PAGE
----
Booksmart Review: Emotionally Honest and Wholly Funny Debut Sets Forth Olivia Wilde as a Filmmaker to Look Out For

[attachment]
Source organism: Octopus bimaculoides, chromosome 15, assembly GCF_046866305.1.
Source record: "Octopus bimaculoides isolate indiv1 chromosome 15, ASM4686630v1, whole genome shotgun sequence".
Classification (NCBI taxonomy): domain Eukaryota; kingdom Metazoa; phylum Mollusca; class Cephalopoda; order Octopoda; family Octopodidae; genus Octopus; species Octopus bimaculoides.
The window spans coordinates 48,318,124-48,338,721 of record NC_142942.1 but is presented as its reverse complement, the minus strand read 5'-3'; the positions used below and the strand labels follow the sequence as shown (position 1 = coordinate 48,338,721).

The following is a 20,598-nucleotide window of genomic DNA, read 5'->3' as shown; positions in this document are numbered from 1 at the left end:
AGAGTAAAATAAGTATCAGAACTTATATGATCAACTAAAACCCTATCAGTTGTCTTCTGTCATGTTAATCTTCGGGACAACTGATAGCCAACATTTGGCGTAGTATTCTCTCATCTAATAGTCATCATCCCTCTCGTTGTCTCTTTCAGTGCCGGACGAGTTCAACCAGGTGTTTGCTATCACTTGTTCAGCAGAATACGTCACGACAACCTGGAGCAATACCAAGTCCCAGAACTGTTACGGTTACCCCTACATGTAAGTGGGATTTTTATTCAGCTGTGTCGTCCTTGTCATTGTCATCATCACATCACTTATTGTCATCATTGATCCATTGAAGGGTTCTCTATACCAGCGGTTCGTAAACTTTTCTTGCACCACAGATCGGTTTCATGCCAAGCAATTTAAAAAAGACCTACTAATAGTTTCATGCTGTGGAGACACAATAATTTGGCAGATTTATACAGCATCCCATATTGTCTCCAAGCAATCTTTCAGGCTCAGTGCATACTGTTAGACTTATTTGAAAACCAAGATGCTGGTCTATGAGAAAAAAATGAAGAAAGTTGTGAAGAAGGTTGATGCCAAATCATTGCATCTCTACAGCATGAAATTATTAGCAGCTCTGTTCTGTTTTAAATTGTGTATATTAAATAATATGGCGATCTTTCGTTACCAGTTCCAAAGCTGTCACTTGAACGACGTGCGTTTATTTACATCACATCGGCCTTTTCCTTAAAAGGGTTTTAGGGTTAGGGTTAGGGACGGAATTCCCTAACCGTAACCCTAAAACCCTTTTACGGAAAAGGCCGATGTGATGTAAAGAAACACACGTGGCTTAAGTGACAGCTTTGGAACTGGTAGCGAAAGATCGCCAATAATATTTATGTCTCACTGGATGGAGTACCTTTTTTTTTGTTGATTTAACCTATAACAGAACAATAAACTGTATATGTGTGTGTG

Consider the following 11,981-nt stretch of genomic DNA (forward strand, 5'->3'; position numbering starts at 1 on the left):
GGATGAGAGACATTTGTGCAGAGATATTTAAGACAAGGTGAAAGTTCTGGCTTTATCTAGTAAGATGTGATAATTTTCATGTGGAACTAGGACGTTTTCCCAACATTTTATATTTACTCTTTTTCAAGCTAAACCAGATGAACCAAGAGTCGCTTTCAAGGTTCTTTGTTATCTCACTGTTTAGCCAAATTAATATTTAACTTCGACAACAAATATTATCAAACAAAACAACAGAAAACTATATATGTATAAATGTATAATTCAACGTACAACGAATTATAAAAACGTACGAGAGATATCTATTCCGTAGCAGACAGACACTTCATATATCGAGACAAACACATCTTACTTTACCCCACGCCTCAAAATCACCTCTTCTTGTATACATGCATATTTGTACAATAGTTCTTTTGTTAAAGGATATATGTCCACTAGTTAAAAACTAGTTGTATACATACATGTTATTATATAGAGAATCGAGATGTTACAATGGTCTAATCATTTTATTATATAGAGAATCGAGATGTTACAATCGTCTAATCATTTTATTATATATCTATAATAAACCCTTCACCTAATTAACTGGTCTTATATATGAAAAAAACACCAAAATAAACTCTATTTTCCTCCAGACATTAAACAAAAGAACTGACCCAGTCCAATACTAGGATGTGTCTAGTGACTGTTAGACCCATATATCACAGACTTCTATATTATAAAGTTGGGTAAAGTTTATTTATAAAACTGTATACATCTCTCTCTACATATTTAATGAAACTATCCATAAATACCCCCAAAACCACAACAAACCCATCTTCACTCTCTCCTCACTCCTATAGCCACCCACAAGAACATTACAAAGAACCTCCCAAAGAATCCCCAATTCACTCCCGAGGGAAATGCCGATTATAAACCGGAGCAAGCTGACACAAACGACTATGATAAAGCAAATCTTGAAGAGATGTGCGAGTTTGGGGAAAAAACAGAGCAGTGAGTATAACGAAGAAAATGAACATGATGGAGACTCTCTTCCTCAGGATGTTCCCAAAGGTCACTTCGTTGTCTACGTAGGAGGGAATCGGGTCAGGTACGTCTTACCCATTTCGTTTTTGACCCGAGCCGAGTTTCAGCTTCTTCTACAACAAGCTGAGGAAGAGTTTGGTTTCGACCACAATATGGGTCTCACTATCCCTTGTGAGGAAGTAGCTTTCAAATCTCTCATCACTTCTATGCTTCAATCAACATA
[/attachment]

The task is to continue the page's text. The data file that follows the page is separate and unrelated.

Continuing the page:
Like many great teen comedies that have preceded it, Olivia Wilde’s Booksmart is a film that has best defined how a single generation has grown up to become in the moments were they also felt most free. But in the same way that a film like Dazed and Confused would have brought audiences to embrace everything that was glorious about teenage life in the 1970’s, Booksmart brings audiences to witness what best defines the millennial generation – but still remain so wholly endearing especially in how it celebrates everything wonderful about what people have got with the last moments that they have to change their lives, potentially for the better. It’s a wholly relatable feeling that Olivia Wilde embraces in Booksmart, one that’s all too wondrously embraced from start to finish, and it’s also given me more reason to admire her talent. In front of the camera, I’ve always known her as a wonderful onscreen presence but from working behind the camera I can already see a confident filmmaker on the rise and I’m already looking forward to what she’s got in store for the future.

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